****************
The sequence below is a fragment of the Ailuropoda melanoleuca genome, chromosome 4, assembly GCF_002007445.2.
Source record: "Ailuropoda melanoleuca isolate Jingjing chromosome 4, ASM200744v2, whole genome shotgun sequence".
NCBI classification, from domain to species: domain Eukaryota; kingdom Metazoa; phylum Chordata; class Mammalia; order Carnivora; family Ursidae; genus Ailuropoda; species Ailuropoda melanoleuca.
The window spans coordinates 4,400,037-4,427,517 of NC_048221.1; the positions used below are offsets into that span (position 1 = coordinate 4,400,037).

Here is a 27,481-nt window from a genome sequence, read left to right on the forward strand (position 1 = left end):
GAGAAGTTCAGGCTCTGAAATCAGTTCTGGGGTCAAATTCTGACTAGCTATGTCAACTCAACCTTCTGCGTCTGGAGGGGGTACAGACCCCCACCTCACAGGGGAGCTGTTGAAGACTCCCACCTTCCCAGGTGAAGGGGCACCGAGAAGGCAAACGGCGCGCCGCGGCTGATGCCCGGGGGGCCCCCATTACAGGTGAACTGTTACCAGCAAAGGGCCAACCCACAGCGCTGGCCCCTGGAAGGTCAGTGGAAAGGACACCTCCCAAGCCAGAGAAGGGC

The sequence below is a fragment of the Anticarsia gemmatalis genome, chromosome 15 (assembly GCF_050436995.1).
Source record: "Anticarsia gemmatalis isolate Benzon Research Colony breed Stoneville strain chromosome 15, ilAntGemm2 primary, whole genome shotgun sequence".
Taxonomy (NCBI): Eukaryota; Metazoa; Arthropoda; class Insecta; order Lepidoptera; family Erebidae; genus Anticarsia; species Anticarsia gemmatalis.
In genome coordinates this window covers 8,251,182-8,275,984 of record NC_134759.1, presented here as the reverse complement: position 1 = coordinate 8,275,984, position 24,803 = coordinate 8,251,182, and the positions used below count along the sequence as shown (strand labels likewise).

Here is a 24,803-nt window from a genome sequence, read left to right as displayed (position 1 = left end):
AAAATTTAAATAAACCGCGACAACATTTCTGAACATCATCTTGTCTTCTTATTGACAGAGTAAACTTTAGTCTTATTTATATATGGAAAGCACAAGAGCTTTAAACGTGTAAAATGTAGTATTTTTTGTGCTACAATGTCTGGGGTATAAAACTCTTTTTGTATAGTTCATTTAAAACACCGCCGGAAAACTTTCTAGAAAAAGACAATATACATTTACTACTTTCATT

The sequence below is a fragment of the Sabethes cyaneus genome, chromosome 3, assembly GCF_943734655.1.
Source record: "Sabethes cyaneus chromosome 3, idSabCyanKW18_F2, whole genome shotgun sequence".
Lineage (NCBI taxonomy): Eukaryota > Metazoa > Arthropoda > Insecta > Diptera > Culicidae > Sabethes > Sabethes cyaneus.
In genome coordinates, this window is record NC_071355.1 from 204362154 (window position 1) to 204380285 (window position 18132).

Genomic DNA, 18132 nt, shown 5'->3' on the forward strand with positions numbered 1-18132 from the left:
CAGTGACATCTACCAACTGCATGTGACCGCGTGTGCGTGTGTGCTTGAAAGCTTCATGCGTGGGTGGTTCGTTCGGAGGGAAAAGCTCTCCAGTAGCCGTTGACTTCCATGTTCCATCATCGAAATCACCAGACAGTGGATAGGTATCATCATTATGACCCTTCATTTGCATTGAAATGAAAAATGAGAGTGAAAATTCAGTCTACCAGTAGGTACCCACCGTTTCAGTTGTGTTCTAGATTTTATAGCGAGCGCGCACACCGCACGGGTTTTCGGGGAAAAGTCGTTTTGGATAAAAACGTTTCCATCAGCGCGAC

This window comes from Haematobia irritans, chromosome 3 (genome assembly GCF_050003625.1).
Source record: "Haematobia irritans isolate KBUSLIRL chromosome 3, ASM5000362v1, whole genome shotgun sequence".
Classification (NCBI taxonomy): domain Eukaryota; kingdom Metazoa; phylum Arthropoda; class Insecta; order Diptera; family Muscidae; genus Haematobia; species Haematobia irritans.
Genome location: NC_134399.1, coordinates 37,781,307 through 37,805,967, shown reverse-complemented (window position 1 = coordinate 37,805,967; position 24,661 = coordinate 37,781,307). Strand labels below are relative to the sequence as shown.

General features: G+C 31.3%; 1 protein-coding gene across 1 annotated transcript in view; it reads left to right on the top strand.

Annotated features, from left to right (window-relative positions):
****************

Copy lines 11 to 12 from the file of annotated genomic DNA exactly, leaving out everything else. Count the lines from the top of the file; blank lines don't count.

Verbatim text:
Here is a 24,803-nt window from a genome sequence, read left to right as displayed (position 1 = left end):
AAAATTTAAATAAACCGCGACAACATTTCTGAACATCATCTTGTCTTCTTATTGACAGAGTAAACTTTAGTCTTATTTATATATGGAAAGCACAAGAGCTTTAAACGTGTAAAATGTAGTATTTTTTGTGCTACAATGTCTGGGGTATAAAACTCTTTTTGTATAGTTCATTTAAAACACCGCCGGAAAACTTTCTAGAAAAAGACAATATACATTTACTACTTTCATT